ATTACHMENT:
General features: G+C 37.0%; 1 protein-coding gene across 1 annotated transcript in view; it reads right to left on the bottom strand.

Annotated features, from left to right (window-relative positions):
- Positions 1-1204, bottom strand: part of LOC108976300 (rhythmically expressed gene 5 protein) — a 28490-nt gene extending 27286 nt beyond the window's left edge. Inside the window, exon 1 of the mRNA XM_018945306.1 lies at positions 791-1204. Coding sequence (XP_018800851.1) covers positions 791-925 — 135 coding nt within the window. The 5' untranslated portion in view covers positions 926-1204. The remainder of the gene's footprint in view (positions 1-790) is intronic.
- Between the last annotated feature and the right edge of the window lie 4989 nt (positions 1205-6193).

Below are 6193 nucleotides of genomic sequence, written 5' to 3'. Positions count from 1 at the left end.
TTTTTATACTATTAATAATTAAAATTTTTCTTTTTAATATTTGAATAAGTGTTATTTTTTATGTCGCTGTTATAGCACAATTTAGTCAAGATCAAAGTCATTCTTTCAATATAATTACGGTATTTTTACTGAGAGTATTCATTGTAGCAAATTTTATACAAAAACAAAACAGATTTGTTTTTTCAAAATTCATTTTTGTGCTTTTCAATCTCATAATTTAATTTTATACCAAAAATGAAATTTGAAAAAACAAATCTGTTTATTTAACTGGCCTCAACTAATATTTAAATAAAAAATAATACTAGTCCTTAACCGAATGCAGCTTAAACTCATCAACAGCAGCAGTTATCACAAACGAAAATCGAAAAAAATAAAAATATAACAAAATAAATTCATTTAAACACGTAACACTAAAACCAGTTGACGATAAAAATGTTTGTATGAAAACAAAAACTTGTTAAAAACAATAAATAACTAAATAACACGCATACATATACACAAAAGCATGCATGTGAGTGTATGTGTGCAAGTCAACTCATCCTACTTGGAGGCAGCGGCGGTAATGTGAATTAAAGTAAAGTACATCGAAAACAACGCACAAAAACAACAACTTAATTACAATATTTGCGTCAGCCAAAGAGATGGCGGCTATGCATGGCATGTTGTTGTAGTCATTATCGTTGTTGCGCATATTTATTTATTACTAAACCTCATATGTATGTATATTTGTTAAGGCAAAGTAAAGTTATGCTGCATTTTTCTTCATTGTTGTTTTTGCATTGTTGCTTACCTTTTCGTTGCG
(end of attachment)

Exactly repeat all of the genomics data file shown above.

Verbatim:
General features: G+C 37.0%; 1 protein-coding gene across 1 annotated transcript in view; it reads right to left on the bottom strand.

Annotated features, from left to right (window-relative positions):
- Positions 1-1204, bottom strand: part of LOC108976300 (rhythmically expressed gene 5 protein) — a 28490-nt gene extending 27286 nt beyond the window's left edge. Inside the window, exon 1 of the mRNA XM_018945306.1 lies at positions 791-1204. Coding sequence (XP_018800851.1) covers positions 791-925 — 135 coding nt within the window. The 5' untranslated portion in view covers positions 926-1204. The remainder of the gene's footprint in view (positions 1-790) is intronic.
- Between the last annotated feature and the right edge of the window lie 4989 nt (positions 1205-6193).

Below are 6193 nucleotides of genomic sequence, written 5' to 3'. Positions count from 1 at the left end.
TTTTTATACTATTAATAATTAAAATTTTTCTTTTTAATATTTGAATAAGTGTTATTTTTTATGTCGCTGTTATAGCACAATTTAGTCAAGATCAAAGTCATTCTTTCAATATAATTACGGTATTTTTACTGAGAGTATTCATTGTAGCAAATTTTATACAAAAACAAAACAGATTTGTTTTTTCAAAATTCATTTTTGTGCTTTTCAATCTCATAATTTAATTTTATACCAAAAATGAAATTTGAAAAAACAAATCTGTTTATTTAACTGGCCTCAACTAATATTTAAATAAAAAATAATACTAGTCCTTAACCGAATGCAGCTTAAACTCATCAACAGCAGCAGTTATCACAAACGAAAATCGAAAAAAATAAAAATATAACAAAATAAATTCATTTAAACACGTAACACTAAAACCAGTTGACGATAAAAATGTTTGTATGAAAACAAAAACTTGTTAAAAACAATAAATAACTAAATAACACGCATACATATACACAAAAGCATGCATGTGAGTGTATGTGTGCAAGTCAACTCATCCTACTTGGAGGCAGCGGCGGTAATGTGAATTAAAGTAAAGTACATCGAAAACAACGCACAAAAACAACAACTTAATTACAATATTTGCGTCAGCCAAAGAGATGGCGGCTATGCATGGCATGTTGTTGTAGTCATTATCGTTGTTGCGCATATTTATTTATTACTAAACCTCATATGTATGTATATTTGTTAAGGCAAAGTAAAGTTATGCTGCATTTTTCTTCATTGTTGTTTTTGCATTGTTGCTTACCTTTTCGTTGCG